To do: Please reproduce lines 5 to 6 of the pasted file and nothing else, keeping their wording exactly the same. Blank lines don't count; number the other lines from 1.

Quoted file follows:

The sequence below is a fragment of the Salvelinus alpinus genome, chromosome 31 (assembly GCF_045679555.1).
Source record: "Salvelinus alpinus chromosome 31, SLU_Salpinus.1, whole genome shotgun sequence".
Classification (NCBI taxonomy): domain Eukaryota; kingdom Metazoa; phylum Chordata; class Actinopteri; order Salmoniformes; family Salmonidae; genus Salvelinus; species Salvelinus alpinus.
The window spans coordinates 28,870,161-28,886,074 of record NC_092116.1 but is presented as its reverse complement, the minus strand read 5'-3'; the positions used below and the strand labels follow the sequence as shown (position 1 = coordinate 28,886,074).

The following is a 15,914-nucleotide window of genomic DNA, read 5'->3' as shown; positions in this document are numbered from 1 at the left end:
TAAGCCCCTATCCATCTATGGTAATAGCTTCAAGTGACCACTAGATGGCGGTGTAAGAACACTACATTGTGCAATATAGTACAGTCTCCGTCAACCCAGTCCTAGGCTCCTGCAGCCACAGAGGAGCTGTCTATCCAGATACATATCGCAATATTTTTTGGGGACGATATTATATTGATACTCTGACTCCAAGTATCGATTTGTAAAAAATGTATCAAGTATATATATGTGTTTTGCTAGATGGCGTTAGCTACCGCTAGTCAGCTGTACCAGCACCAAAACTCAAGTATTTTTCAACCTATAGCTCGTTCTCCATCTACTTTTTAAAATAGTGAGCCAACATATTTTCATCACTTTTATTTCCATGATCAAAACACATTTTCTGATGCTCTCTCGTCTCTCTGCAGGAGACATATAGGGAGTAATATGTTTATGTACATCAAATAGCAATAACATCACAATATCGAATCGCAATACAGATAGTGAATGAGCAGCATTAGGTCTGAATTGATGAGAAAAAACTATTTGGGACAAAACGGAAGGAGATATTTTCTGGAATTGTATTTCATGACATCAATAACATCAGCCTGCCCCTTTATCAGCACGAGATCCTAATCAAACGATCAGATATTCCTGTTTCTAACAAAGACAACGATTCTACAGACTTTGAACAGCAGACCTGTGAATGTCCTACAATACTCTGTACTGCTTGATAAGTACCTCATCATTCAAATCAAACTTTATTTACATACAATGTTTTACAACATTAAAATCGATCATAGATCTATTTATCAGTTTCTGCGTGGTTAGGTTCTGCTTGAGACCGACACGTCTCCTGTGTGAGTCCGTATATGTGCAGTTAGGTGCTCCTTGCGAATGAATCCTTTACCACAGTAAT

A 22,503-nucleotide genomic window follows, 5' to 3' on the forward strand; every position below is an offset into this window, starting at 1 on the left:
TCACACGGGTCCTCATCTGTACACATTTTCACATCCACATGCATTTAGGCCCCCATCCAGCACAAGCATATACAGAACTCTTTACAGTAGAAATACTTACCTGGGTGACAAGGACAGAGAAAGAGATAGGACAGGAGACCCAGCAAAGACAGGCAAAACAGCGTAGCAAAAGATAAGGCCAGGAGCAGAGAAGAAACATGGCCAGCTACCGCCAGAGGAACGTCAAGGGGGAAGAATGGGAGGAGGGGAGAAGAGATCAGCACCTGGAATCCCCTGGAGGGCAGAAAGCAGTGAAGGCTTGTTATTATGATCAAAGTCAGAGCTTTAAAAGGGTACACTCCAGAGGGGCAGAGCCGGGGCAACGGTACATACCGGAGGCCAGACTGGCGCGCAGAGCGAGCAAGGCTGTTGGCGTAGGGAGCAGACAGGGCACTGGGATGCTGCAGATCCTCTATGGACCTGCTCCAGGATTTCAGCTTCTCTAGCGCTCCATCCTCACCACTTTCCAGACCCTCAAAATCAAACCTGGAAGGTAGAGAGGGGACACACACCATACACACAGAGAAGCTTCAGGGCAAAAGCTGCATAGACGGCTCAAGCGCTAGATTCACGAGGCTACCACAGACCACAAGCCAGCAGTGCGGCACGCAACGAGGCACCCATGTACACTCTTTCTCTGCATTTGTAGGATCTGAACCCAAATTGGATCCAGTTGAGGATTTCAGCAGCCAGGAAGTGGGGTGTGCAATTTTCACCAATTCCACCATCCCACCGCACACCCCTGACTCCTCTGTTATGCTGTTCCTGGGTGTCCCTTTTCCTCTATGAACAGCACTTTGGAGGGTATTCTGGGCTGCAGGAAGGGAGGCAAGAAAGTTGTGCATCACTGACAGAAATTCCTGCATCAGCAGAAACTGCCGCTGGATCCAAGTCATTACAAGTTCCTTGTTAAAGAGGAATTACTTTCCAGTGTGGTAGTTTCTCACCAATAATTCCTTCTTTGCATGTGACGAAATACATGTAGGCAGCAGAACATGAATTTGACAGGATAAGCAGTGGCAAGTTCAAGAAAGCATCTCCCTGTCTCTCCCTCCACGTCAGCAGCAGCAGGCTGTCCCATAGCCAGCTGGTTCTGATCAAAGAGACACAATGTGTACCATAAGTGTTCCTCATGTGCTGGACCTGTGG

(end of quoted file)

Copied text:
The following is a 15,914-nucleotide window of genomic DNA, read 5'->3' as shown; positions in this document are numbered from 1 at the left end:
TAAGCCCCTATCCATCTATGGTAATAGCTTCAAGTGACCACTAGATGGCGGTGTAAGAACACTACATTGTGCAATATAGTACAGTCTCCGTCAACCCAGTCCTAGGCTCCTGCAGCCACAGAGGAGCTGTCTATCCAGATACATATCGCAATATTTTTTGGGGACGATATTATATTGATACTCTGACTCCAAGTATCGATTTGTAAAAAATGTATCAAGTATATATATGTGTTTTGCTAGATGGCGTTAGCTACCGCTAGTCAGCTGTACCAGCACCAAAACTCAAGTATTTTTCAACCTATAGCTCGTTCTCCATCTACTTTTTAAAATAGTGAGCCAACATATTTTCATCACTTTTATTTCCATGATCAAAACACATTTTCTGATGCTCTCTCGTCTCTCTGCAGGAGACATATAGGGAGTAATATGTTTATGTACATCAAATAGCAATAACATCACAATATCGAATCGCAATACAGATAGTGAATGAGCAGCATTAGGTCTGAATTGATGAGAAAAAACTATTTGGGACAAAACGGAAGGAGATATTTTCTGGAATTGTATTTCATGACATCAATAACATCAGCCTGCCCCTTTATCAGCACGAGATCCTAATCAAACGATCAGATATTCCTGTTTCTAACAAAGACAACGATTCTACAGACTTTGAACAGCAGACCTGTGAATGTCCTACAATACTCTGTACTGCTTGATAAGTACCTCATCATTCAAATCAAACTTTATTTACATACAATGTTTTACAACATTAAAATCGATCATAGATCTATTTATCAGTTTCTGCGTGGTTAGGTTCTGCTTGAGACCGACACGTCTCCTGTGTGAGTCCGTATATGTGCAGTTAGGTGCTCCTTGCGAATGAATCCTTTACCACAGTAAT